The house next to the swimming pool was constructed with high ceilings to be used for a gym but eventually became the Roebling home when the Black Douglas was sold in September of 1941 to the U. S. Fish and Wildlife Service. The boat was to serve as a fur-seal research vessel in Alaska but she got only as far as San Diego when the Japanese attacked Pearl Harbor. The Savannah Morning News reported she was fired upon by a Japanese sub, but she made it safely to Seattle, and the Navy was waiting for her when she arrived. Her beautiful Douglas fir masts were trimmed off and, armed as a patrol vessel, she spent the War years doing picket duty off Cape Flattery at Neah Bay, WA. Following the War she fulfilled her fur-seal mission, then was assigned to Scripps Institute of Oceanography and Southwest Fisheries in San Diego until 1966 when she was sold to a treasure hunter in the Caribbean. Later, the Flint School acquired her, restored her as a schooner, and used her as a floating school ship, plying Atlantic and European waters until 1982. At this time, she was purchased by foreign interests and rebuilt at Abeking and Rasmussen as the Aquarius.
In 1948 Bob Roebling built a house on the east side of Skidaway for his mother, Mrs. Arthur O’Brien (she had married Arthur O’Brien, a corporation lawyer, after Bob’s father died). Having lived in Washington, D.C., and Seattle most of her life, she found the island setting lonely and after a few years decided to move to St. Simon’s. The Roeblings occupied her house thereafter.
The University System of Georgia was a key player in the development of the farm from its inception.
Starting with Hampshire hogs and Aberdeen Angus cattle, The University of Georgia provided guidance and encouragement throughout the farm’s existence. In large measure the farm was self-sufficient in the production of foodstuffs. The improvement of breeding stock was always a primary goal. At the time Roebling was finishing his mother’s house he also completed a large seven-sided steel and concrete production and show barn to house his cattle operation. Today it has been enclosed and is used for laboratory and storage space by SkIO researchers.
In 1950 the Roebling’s elder daughter, Ellin, married Donnell Watkins, a resident of Kentucky. Their wedding reception was held in the barn.
Dinner tables were put in the stalls, with iced champagne in the feed troughs and flowers in the water buckets. An orchestra played, a buffet was located on the ground floor, and the wedding party occupied a table on the second level.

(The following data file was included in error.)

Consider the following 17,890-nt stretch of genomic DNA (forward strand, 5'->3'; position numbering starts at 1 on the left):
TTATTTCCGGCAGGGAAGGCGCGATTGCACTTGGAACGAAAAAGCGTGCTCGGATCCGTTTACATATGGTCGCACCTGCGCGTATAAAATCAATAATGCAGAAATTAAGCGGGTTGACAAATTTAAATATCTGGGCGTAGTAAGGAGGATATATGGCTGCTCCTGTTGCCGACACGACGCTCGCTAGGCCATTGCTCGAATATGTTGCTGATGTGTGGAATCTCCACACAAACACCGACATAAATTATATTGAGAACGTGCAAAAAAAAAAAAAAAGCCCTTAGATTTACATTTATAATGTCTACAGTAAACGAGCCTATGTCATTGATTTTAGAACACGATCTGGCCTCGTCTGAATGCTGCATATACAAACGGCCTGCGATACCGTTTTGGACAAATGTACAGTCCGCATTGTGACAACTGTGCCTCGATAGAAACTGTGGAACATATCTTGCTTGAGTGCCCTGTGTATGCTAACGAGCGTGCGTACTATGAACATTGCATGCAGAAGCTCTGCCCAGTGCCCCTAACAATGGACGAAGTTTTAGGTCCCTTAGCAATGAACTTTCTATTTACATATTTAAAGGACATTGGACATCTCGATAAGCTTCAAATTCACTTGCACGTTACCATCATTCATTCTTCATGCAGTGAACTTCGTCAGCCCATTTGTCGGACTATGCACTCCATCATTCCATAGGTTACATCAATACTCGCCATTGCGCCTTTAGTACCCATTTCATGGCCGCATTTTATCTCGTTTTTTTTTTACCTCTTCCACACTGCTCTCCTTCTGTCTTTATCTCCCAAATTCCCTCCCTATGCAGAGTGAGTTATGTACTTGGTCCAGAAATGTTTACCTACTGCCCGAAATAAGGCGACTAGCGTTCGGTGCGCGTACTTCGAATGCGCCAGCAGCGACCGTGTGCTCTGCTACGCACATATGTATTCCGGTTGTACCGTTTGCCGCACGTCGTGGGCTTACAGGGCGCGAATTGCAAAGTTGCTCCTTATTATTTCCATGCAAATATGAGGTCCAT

The wedding was reported in the Stars and Stripes (Watkins served under Gen. Patton during WW II) and Town and Country magazine.
If you visit the barn, note the compass rose mosaic in the center of the building, directly under the skylight. Roebling attended Harvard and was an engineer. He figured the exact latitude and longitude of the spot, the elevation above mean sea level, and included a metal “needle” pointing to true North in the design.
In addition to the cable business, the Roeblings were also partners in the Mercer Automobile Company at the turn of the century. Washington Roebling II raced their cars in “The Great Savannah Auto Races of 1908-1910-1911” and Bob was a life-long supporter of the Sports Car Club of America. Through the Savannah Foundation, he established “Roebling Road” in Effingham County for races and driver training.
Dickie passed away in 1976 and Bob followed her in 1983, missing the return of their beloved Black Douglas, which came back to her original dock at Skidaway in 1996, to take part in the opening ceremonies of the Yachting Events portion of the 1996 Olympics.
The Black Douglas Returns to Skidaway Institute
On June 6th, decked out in signal flags, she celebrated the 66th birthday of her Maine launching at Skidaway with a crowd of well-wishers, Navy Veterans, U.S. Fish and Wildlife personnel, and Flint School alumni who had served aboard her. She was the one who started it all and she is the reason for Skidaway Institute of Oceanography being located on Skidaway Island today.
Robert and Dorothy Roebling’s children were Ellin, Karl, Wainwright, Clara, and Henry. A memorial service for Ellin, who passed away in July of 1999, was held on the Skidaway campus, not far from the dock where the Black Douglas was moored during her childhood.